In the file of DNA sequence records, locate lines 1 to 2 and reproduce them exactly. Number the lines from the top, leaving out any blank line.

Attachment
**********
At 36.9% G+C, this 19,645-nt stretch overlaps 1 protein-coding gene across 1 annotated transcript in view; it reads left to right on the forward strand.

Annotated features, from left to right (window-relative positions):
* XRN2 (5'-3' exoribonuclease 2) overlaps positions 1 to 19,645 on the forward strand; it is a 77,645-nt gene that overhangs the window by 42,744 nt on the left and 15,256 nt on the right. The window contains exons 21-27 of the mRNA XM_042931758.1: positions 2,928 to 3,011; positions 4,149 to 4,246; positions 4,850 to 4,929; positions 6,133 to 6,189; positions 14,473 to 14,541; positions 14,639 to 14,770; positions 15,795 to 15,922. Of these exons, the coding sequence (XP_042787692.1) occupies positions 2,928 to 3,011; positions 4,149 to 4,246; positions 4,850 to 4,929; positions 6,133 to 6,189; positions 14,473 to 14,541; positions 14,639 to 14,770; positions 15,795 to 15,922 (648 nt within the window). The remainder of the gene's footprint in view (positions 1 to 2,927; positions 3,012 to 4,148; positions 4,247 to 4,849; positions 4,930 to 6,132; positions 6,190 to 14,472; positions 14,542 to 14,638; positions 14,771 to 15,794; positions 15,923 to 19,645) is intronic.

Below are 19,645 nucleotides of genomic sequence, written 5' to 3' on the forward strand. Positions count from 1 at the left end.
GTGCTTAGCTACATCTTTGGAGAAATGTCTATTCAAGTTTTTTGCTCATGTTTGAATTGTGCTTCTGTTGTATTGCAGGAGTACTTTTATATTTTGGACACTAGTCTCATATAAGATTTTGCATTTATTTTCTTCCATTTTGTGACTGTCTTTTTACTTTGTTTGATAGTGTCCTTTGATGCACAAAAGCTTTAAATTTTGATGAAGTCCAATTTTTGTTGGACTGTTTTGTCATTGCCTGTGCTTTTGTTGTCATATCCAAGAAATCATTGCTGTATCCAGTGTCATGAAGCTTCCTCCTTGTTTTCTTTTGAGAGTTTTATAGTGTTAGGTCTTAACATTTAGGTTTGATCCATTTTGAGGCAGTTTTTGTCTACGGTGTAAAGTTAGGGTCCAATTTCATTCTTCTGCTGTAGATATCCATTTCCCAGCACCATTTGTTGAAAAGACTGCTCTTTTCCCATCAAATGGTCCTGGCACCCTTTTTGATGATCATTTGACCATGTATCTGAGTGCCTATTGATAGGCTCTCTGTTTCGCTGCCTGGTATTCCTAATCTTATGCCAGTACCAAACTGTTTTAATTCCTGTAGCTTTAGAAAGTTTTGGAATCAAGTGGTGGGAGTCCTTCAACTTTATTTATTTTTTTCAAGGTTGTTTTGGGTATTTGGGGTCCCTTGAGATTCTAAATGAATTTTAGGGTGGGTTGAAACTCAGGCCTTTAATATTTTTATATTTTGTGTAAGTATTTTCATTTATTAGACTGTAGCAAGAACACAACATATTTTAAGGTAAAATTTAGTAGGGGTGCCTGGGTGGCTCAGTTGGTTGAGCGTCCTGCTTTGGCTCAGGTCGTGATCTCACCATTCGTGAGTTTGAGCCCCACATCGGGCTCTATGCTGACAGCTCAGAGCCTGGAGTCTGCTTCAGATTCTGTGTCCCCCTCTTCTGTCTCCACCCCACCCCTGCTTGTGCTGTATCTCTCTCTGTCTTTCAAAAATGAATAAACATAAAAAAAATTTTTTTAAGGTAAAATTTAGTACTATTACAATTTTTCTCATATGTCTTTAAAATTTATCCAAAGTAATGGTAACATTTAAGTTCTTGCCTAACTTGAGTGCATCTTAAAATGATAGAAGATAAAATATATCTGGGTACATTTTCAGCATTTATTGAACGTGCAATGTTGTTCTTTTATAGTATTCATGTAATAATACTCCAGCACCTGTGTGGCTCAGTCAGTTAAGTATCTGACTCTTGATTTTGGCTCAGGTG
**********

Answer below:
At 36.9% G+C, this 19,645-nt stretch overlaps 1 protein-coding gene across 1 annotated transcript in view; it reads left to right on the forward strand.

Annotated features, from left to right (window-relative positions):